The other day Brian and I had a fight. As it usually happens between people, and nations, the fight was not about what it seemed. What it seemed to be about was celery.
We were having our breakfast by the fire; in winter, as warmth spreads from the woodstove, so do our activities. We were discussing what vegetables we might plant this year. Brian said, “I’d like to grow celery.”
“Sure,” I said, “what does it need?”
“It’s a challenge,” he replied. “If it doesn’t get enough water, it goes bitter.”
This was the wrong thing to say. Though entirely surrounded by water, Prince Edward County is notoriously prone to drought. Most summers our well runs dry, or close to it. We have fifteen rain barrels lined up under eavestroughs, in an elegant tandem array that Brian conceived to capture every precious drop. But by August, without rain . . . “Why,” I asked, “would we want to grow something that needs a lot of water?”
“Because we’ve never planted it before, and I’d like to see how it grows.” I could hear a slight edge stealing into Brian’s voice, and mine.
“You know how it grows,” I replied. “You just said, without water it goes bitter.”
I had a vested interest here. I do most of the watering, by hand with a watering can, as day cools into evening. In our garden Brian is the sorcerer and I his apprentice, but with a twist. As we run out of water, I start rationing it, budgeting. How much can I stretch it, how little can I afford to give each plant, how does the beauty of flowers rank with the food value of vegetables? I apologize profusely to the unfortunate plants that will have to wait till tomorrow, or beyond.
A little later, when the gardens begin to register the effects of insufficient water – smaller plants, blossoms falling off before turning to fruit, end-rot spoiling the tomatoes – Brian notices. “These plants haven’t been getting enough water,” he says, then adds quickly, “I’m not criticizing you.” But it’s too late, I’ve failed again. Each summer, deep in the drought, we have the same fight. The more things we grow, I argue, the less water each of them gets, and I end up responsible for it. Why don’t we plan better, and grow less? To Brian, the sorcerer, planning is anathema. “If watering is the problem,” he says, “I’ll help.”
“That’s what you always say,” I say. “Anyway, the problem isn’t watering, it’s water.” And so it goes, back and forth. At the end of it, we agree: next year we’ll plan better. We’ll mulch more, and this won’t ever happen again.
Last year we were given Dry-Land Gardening, a fine, sensible book by Jennifer Bennett. I treat it as a bible, the source of our salvation, but Brian hasn’t had time to read it. And he wanted to grow celery. By now I was steaming. “While we’re at it,” I said, “why don’t we grow bananas?”
“There’s no need for sarcasm,” he said. “Why are you so angry? I just want to try something, is that a crime?”
“Ah,” I retorted, “so now this is about me thwarting you. You propose, I get in the way, is that it?”
“All right,” he said, “we won’t grow celery.”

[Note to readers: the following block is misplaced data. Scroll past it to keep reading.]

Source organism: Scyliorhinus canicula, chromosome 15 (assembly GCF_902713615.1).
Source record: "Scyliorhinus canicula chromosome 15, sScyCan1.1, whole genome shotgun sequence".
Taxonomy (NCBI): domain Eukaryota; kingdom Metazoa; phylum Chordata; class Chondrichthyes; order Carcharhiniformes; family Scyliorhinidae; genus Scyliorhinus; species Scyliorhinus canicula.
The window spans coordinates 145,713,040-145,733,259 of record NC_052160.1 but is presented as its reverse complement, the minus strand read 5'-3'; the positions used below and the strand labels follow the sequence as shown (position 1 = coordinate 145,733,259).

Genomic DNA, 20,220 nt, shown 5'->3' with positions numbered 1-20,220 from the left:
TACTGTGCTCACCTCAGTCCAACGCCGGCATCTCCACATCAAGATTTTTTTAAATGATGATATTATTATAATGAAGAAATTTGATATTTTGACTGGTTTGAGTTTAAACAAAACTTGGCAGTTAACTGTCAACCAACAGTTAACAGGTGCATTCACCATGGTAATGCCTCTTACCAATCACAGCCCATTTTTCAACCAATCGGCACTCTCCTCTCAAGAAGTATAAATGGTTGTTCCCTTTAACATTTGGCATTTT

“Why not? Because it’s a stupid idea or because I thwarted you?”
“What does it matter?” he said. “The point is, you got your way.”
I went skiing with the dog. He went to work in the shop. The snow was smooth that day, the air crisp, and the light perfect. I came back mellow, went into the shop and said, “Sorry, I should have shed the anger before dealing with the celery question. I’m not apologizing for my anger, though. I think it was justified.” Less mellow than I thought.
“Obviously it’s still there,” he replied. “Why? You got what you want, no celery. What more do you want from me?” We wrangled again, until he snapped, “Fine. You plan the garden.”
I snapped back, “Grow what you want.” Impasse.
I itched to storm out, make some grand gesture, at least slam the door behind me. So, I’m sure, did he. But we stayed put, eyes connecting then sliding away. In due course we talked, and talked; the heat gone from our voices now, we chose our words with more care. This is what emerged:
In the garden, as in any realm of tangible things, Brian is a sparker, a generator. Let’s grow shiitake mushrooms, he’ll say, or why don’t we build a greenhouse, a grey water lagoon? I, on the other hand, am a planner: what are the specific steps needed to make this fantasy happen? Inevitably, the sparker’s role is more glamourous than the planner’s. Brian didn’t remember the argument we had in mid-drought last year, nor the conclusion we reached. I did; filing such things for future reference is in the planner’s job description. “The effect of ignoring that is to dismiss my role in the garden,” I said. “I don’t mind you leading, and I’m happy to give you credit for it, but the repetitive, invisible daily work – the watering and weeding that sustain the garden – that also deserves credit.”
“But I do value your work in the garden,” said Brian. “Maybe I haven’t made that clear enough to you.”
“Well,” I said, “one practical way to value my work is to take it into account in planning the garden; for example, by not growing things that need a lot of water until we come up with a better way to provide it.”
And so it went. In the end we came to this: we’ll plan the garden together, we’ll listen to each other, we’ll honour our different strengths, and this will never happen again.